The interview subjects majored in a variety of fields, ranging from math and science to art and music, and studied at universities throughout the country, such as Oberlin College, the University of Denver, and the University of Missouri. Following the war and their time in school, they went on to live interesting lives as teachers, scientists, artists, and more. Some of the notable figures interviewed for the project are George Matsumoto (1922-2016), a Modernist architect, Gordon H. Sato (1927-2017), a prominent cellular biologist, and Setsuko Nishi (1921-2012), an activist, sociologist, and professor who taught the first Asian American studies courses at City University of New York (CUNY).
In what is already a strange and contradictory tale—Japanese American students who left imprisonment to attend school in a country that considered them and their families potential enemies of the state—there are more twists: some of interviewees were drafted to fight in the war during their internment, and a few even went on to work in national security. Participant Robert Naka recounts the surprise he felt when he was granted clearance to work on a government contract that involved working on radar detection of bombs. He then went on to become deputy director of the National Reconnaissance Office (a part of the United States Department of Defense) in 1969. Robert remembers a conversation he had with a colleague later about these experiences:
We talked about [my time in the internment camp] and then he said, “Gee, Bob, you went from being a distrusted American to one of the most trusted we have. You ran the National Reconnaissance Office. That was a tightly, tightly held secret of the United States government. And you signed papers to the White House with all these tightly held code word classifications on the letter and it’s truly remarkable.” And he said, “Only in America could such a transition possibly be allowed.” He thought it was incredible and so did I.
“Only in America”—it is a sobering remark on what Robert and the tens of thousands of other prisoners experienced during World War II under the policy of the US government. But Robert, like several of the other interview subjects, chooses to view what he went through with a hopeful lens. When asked by Dr. Watanabe what lessons he would want other to take away from this history, he replies:
Well I can only continue with this notion of “Only in America.” …It’s an amazing arrangement of a democracy where a person has considerable individual freedom and roadblocks occur… but the society is permissive so that you can actually work your way around and through these difficult periods and make contributions to our society.
This hope Robert and others feel based on their ability to persist is joined by a hope rooted in the ability to share their stories. “I don’t know [what] else we can do except tell our stories. …[M]aybe leave a legacy, for the others to follow,” says Rose Yamauchi. She continues, describing about her efforts to write about her experiences in a writing group:
I was unable to talk about it for years. I don’t know why, just, we didn’t talk about it.… Of course we were busy working and trying to build careers and things, but still, it was an experience that maybe we wanted to forget, I don’t know. Anyway, we might still have held a grudge for a long time, I know, because when I started to write the stories, that is the first time I was able to put it on paper or able to talk about it and my friends in the writing group realized that too, that when I first started writing, I couldn’t get up and read the story even. But gradually it’s gotten easier…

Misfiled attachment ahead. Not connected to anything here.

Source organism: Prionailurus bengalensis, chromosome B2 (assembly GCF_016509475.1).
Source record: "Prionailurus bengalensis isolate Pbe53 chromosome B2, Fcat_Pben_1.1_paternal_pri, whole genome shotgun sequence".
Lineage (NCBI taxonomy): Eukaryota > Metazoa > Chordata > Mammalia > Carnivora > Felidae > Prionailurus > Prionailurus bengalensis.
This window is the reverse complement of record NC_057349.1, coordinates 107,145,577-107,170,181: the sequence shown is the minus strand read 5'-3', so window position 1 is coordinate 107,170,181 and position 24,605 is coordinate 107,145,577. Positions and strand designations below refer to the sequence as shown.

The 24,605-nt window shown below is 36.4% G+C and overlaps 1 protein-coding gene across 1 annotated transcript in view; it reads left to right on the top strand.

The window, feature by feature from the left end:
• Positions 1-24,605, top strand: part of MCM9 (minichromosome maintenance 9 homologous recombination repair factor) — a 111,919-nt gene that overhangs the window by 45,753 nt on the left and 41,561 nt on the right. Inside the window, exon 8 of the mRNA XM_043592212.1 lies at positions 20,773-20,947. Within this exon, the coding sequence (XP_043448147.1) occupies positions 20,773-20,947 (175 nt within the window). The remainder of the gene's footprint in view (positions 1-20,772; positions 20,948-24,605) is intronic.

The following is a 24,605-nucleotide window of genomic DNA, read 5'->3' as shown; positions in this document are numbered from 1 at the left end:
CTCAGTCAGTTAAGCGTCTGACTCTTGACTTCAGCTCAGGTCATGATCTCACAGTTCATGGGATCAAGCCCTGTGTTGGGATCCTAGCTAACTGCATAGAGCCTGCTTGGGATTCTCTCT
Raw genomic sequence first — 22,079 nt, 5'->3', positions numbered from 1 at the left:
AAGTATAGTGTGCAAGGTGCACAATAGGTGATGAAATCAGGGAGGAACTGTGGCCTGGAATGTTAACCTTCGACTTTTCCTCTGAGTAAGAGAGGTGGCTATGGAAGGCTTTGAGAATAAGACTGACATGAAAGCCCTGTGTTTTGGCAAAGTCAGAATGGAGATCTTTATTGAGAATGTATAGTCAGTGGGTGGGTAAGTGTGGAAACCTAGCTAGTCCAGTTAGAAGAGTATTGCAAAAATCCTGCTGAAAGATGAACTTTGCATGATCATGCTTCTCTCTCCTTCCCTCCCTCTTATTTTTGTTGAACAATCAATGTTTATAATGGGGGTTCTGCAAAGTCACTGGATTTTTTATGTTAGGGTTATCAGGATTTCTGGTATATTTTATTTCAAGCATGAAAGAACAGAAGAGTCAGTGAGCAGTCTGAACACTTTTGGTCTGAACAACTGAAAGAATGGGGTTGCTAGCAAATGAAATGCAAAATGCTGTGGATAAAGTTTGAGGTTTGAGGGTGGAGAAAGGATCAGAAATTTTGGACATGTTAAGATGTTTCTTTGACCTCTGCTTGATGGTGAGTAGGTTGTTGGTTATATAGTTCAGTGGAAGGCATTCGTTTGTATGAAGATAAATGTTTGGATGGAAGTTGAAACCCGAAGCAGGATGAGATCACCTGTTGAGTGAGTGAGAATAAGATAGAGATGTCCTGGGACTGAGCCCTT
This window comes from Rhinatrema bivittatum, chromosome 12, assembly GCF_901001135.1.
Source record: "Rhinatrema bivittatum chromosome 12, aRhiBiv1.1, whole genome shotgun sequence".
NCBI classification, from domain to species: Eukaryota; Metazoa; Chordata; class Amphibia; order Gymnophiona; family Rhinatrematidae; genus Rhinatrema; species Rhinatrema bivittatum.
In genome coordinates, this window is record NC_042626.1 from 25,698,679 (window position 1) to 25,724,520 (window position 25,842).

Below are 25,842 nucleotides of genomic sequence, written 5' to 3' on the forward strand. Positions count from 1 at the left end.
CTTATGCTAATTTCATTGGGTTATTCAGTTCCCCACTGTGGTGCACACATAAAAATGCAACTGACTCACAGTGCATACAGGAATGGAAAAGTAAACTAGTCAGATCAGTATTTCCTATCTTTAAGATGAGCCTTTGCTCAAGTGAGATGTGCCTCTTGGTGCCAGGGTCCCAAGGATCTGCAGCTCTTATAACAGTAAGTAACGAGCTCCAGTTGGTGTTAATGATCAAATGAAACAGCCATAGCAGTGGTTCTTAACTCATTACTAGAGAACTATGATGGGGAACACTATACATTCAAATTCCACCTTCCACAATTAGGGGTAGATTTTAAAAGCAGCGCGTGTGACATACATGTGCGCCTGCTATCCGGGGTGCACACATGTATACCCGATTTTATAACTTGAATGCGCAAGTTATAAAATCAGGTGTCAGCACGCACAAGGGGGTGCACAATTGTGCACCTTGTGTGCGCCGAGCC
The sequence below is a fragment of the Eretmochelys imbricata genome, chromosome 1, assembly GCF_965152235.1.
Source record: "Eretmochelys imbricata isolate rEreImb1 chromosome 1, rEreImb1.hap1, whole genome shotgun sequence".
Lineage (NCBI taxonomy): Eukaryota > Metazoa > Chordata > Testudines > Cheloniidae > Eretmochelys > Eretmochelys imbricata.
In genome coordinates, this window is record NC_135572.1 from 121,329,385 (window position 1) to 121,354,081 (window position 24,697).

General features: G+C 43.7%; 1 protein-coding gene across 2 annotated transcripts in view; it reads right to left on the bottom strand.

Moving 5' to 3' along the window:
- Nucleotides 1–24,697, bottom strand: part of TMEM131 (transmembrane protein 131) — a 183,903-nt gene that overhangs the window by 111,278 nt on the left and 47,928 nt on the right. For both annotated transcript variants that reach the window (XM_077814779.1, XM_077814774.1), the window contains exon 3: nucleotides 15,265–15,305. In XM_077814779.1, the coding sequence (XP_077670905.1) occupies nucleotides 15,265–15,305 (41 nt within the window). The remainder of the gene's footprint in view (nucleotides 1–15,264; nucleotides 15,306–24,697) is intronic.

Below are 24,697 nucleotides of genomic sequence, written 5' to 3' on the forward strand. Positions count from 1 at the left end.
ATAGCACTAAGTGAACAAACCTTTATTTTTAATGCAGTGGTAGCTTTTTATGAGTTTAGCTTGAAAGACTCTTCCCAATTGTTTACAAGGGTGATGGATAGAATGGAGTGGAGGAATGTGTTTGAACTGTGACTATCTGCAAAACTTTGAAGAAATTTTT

“You know you can tell by the way that a person responds what kind of person they are. It’s amazing,” Rose concludes. “They respond well to it and I, in turn, I am able to take the burden off of my soul and tell the story of my internment and my life.”
The oral histories document a broad range of experiences of internment based on gender, geography, class, and more. To view the video interviews or read the transcripts, visit the collection here. To learn more about Japanese American college students who experienced internment during World War II, see below.
1. “FDR orders Japanese Americans into internment camps.” History, https://www.history.com/this-day-in-history/fdr-signs-executive-order-9066.
2. “Japanese Internment Camps,” History, https://www.history.com/topics/world-war-ii/japanese-american-relocation.
3. Mozingo, Joe. “She was a test case for resettling detainees of Japanese descent—and unaware of the risk.” LA Times, 30 November 2019, https://www.latimes.com/california/story/2019-11-30/column-one-she-was-a-test-case-for-resettling-detainees-of-japanese-descent-and-unaware-of-the-risk.
Austin, Allan W. “National Japanese American Student Relocation Council.” Densho Encyclopedia, http://encyclopedia.densho.org/National_Japanese_American_Student_Relocation_Council.
—. “American Friends Service Committee.” Densho Encyclopedia, http://encyclopedia.densho.org/American_Friends_Service_Committee.
Bigalke, Zach. “World War II and the National Japanese American Student Relocation Council.” Blog post. Unbound. The University of Oregon, Special Collections and University Archives, 23 January, 2015, https://blogs.uoregon.edu/scua/2015/01/23/world-war-ii-and-the-national-japanese-american-student-relocation-council.
“Courage and Compassion: Student Biographies.” Oberlin College and Conservatory, https://www.oberlin.edu/courage-and-compassion-student-biographies.
Erlandson, Devin. “The Relocation of Japanese American Students to Wayne University during World War II.” Blog post. Walter P. Reuther Library, Wayne State University, 11 July 2014, http://reuther.wayne.edu/node/11936.
Austin, Allan W. From Concentration Camp to Campus. University of Illinois Press, 2004. https://umbrella.lib.umb.edu/permalink/f/1951nkk/01MA_UMB_ALMA51217089110003746.
Okihiro, Gary. Storied Lives: Japanese American Students and World War II. University of Washington Press, 1999. https://umbrella.lib.umb.edu/permalink/f/1951nkk/01MA_UMB_ALMA51158086030003746.
Takemoto, Paul Howard. Nisei Memories: My Parents Talk about the War Years. University of Washington Press, 2012.